Flip the mower over, so you can access the blade. Holding one side of the blade to keep it from moving, loosen the blade’s mounting nut using your socket wrench. If the nut is on tight or you don’t feel comfortable holding the blade, use a piece of scrap lumber to hold the blade in place so you can loosen the nut.
Step 3: Clean the blade with a metal scraper.
Clean the blade with a scraper and assess its condition. If rocks, branches, and other debris have inflicted deep nicks, you’ll want to replace it. Otherwise, gather the tools you need to sharpen it manually or mechanically.
Step 4: Sharpen the lawn mower blade.
At this point, you have a few options for how to proceed with sharpening, depending on the tools you have at hand.
- How to sharpen lawn mower blades with a file: Clamp the blade horizontally in a vise and run a bastard-cut mill file along the cutting edge, using a one-way down stroke. Follow the existing angle (usually 45 degrees, but you can refer to your owner’s manual for the ideal angle) until the blade has the sharpness of a butter knife. Aim to remove an equal amount of metal from the cutting edge of both ends of the blade. Counting strokes may help you keep track.
- How to sharpen lawn mower blades with a power drill: A faster technique involves a power drill with a sharpening stone attachment. Clamp the blade—cutting side up—in a vise. Secure the sharpening stone in the drill; the stone’s plastic guide should rest against the rear of the blade to ensure the proper cutting angle. Put on safety glasses, turn on the drill, and move the stone from the center of the blade to the tip.
- How to sharpen lawn mower blades with a grinder: The fastest way to sharpen the blade is with a bench grinder. With this method, you’ll need to be careful not to oversharpen the blade or remove too much metal. Oversharpening creates a thin edge, which is easy to damage, and removing too much metal shortens the life of the blade. Hold the blade perpendicular to the rotating wheel as you move it along the cutting edge at the angle of the existing bevel. This throws sparks, so be sure to wear safety glasses. If the blade gets too hot, dip it in a bucket of water to cool it.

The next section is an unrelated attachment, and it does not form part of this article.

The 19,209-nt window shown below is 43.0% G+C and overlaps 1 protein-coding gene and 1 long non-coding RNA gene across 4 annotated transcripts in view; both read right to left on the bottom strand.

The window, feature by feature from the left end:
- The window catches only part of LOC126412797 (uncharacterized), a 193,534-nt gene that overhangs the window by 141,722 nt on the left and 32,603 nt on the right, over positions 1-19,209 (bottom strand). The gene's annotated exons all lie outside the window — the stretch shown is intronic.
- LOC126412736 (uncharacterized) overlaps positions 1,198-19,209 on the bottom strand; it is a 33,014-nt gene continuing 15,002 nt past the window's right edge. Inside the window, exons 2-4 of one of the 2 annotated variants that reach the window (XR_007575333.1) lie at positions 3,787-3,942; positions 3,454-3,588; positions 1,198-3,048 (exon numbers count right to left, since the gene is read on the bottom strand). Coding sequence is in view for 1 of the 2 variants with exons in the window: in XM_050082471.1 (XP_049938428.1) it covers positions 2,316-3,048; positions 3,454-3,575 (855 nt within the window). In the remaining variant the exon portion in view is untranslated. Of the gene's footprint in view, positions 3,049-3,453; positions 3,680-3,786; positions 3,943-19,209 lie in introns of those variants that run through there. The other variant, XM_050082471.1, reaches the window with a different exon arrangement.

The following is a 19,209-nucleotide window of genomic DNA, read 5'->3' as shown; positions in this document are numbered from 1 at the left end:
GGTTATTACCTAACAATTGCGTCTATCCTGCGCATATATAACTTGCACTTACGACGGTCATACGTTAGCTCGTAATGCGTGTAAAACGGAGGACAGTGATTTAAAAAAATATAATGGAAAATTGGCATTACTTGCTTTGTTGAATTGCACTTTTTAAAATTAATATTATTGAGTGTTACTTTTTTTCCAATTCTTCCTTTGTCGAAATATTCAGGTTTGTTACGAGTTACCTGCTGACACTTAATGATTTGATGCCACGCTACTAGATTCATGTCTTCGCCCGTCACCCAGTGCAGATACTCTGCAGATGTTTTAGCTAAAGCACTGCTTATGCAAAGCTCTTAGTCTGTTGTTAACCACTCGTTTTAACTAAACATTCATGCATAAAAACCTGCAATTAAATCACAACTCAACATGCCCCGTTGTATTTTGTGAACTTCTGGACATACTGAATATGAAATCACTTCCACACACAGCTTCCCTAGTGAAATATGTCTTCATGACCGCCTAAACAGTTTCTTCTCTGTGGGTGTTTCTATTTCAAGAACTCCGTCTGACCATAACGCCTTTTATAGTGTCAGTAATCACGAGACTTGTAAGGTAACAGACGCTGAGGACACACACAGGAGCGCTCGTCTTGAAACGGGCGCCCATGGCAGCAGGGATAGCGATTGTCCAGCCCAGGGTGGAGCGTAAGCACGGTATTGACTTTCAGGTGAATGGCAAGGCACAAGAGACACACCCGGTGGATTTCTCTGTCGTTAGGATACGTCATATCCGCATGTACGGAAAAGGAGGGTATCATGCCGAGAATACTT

Step 5: Check the blade’s balance.
Check the blade’s balance before remounting it, because a lopsided blade will wobble and overtax the mower’s engine. Set a blade balancer on a flat surface and rest the blade on the balancer using the center hole. If the blade dips, use the file, sharpening stone, or grinder to remove metal from the back edge—not the cutting edge—of the heavier side toward the end of the blade.
You can also check the balance by hanging the blade on a wall from a nail through its center hole. If the blade tilts to one side, remove material from that side.
Step 6: Reinstall the blade in the lawn mower.
Reinstall the blade to the spindle under the mower using the mounting nut. Tighten the nut with a socket wrench while holding the blade with one hand. Flip the mower over and reconnect the spark-plug wire or power source, and then get to work!
If your lawn mower isn’t cutting it, then it’s probably time to give that blade a good sharpening. This process isn’t difficult if you have the right tools for the job and follow the above instructions. That said, if mower blade sharpening isn’t something you have the tools or time to do yourself, you can have a local lawn mower repair shop sharpen your blade for you for about $15 to $20. If you examine the blade and determine that it’s too worn out or damaged to be sharpened, then you’ll need to purchase a new one that’s compatible with your mower brand and model for about $20 to $25.